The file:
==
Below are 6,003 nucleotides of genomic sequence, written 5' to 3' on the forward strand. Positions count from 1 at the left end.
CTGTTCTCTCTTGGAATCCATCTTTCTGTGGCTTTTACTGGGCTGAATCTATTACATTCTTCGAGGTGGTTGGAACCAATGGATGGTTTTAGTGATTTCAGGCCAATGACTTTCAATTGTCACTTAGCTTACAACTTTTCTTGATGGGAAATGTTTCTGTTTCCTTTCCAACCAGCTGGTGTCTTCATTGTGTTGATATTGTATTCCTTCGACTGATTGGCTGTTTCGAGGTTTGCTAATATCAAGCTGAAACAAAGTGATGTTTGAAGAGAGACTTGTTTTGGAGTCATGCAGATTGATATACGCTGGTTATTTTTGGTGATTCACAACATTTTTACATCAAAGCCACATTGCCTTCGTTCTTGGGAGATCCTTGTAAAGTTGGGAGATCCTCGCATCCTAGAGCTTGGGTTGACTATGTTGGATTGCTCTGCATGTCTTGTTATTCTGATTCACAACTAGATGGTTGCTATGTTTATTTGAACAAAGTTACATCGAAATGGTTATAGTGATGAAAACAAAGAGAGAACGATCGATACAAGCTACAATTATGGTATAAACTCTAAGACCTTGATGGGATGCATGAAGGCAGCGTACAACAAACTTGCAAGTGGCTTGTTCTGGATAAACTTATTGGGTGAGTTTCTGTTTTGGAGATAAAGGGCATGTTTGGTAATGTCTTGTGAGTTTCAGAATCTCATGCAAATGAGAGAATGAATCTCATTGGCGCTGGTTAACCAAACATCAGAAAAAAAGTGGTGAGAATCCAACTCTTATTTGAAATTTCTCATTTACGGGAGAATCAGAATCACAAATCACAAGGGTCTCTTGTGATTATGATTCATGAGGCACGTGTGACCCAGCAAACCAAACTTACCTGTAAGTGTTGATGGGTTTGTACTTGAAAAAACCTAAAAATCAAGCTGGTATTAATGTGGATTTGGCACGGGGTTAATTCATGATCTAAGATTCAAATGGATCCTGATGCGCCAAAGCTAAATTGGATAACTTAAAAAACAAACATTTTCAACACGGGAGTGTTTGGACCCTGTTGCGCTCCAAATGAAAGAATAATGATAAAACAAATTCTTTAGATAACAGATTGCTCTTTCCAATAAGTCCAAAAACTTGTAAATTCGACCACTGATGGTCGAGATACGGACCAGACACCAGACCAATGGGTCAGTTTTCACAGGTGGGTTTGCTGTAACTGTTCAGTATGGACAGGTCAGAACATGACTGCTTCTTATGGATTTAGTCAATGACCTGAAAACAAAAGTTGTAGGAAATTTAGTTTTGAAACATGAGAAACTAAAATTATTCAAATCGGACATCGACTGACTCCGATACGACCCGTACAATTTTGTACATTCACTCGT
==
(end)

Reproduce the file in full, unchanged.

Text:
Below are 6,003 nucleotides of genomic sequence, written 5' to 3' on the forward strand. Positions count from 1 at the left end.
CTGTTCTCTCTTGGAATCCATCTTTCTGTGGCTTTTACTGGGCTGAATCTATTACATTCTTCGAGGTGGTTGGAACCAATGGATGGTTTTAGTGATTTCAGGCCAATGACTTTCAATTGTCACTTAGCTTACAACTTTTCTTGATGGGAAATGTTTCTGTTTCCTTTCCAACCAGCTGGTGTCTTCATTGTGTTGATATTGTATTCCTTCGACTGATTGGCTGTTTCGAGGTTTGCTAATATCAAGCTGAAACAAAGTGATGTTTGAAGAGAGACTTGTTTTGGAGTCATGCAGATTGATATACGCTGGTTATTTTTGGTGATTCACAACATTTTTACATCAAAGCCACATTGCCTTCGTTCTTGGGAGATCCTTGTAAAGTTGGGAGATCCTCGCATCCTAGAGCTTGGGTTGACTATGTTGGATTGCTCTGCATGTCTTGTTATTCTGATTCACAACTAGATGGTTGCTATGTTTATTTGAACAAAGTTACATCGAAATGGTTATAGTGATGAAAACAAAGAGAGAACGATCGATACAAGCTACAATTATGGTATAAACTCTAAGACCTTGATGGGATGCATGAAGGCAGCGTACAACAAACTTGCAAGTGGCTTGTTCTGGATAAACTTATTGGGTGAGTTTCTGTTTTGGAGATAAAGGGCATGTTTGGTAATGTCTTGTGAGTTTCAGAATCTCATGCAAATGAGAGAATGAATCTCATTGGCGCTGGTTAACCAAACATCAGAAAAAAAGTGGTGAGAATCCAACTCTTATTTGAAATTTCTCATTTACGGGAGAATCAGAATCACAAATCACAAGGGTCTCTTGTGATTATGATTCATGAGGCACGTGTGACCCAGCAAACCAAACTTACCTGTAAGTGTTGATGGGTTTGTACTTGAAAAAACCTAAAAATCAAGCTGGTATTAATGTGGATTTGGCACGGGGTTAATTCATGATCTAAGATTCAAATGGATCCTGATGCGCCAAAGCTAAATTGGATAACTTAAAAAACAAACATTTTCAACACGGGAGTGTTTGGACCCTGTTGCGCTCCAAATGAAAGAATAATGATAAAACAAATTCTTTAGATAACAGATTGCTCTTTCCAATAAGTCCAAAAACTTGTAAATTCGACCACTGATGGTCGAGATACGGACCAGACACCAGACCAATGGGTCAGTTTTCACAGGTGGGTTTGCTGTAACTGTTCAGTATGGACAGGTCAGAACATGACTGCTTCTTATGGATTTAGTCAATGACCTGAAAACAAAAGTTGTAGGAAATTTAGTTTTGAAACATGAGAAACTAAAATTATTCAAATCGGACATCGACTGACTCCGATACGACCCGTACAATTTTGTACATTCACTCGT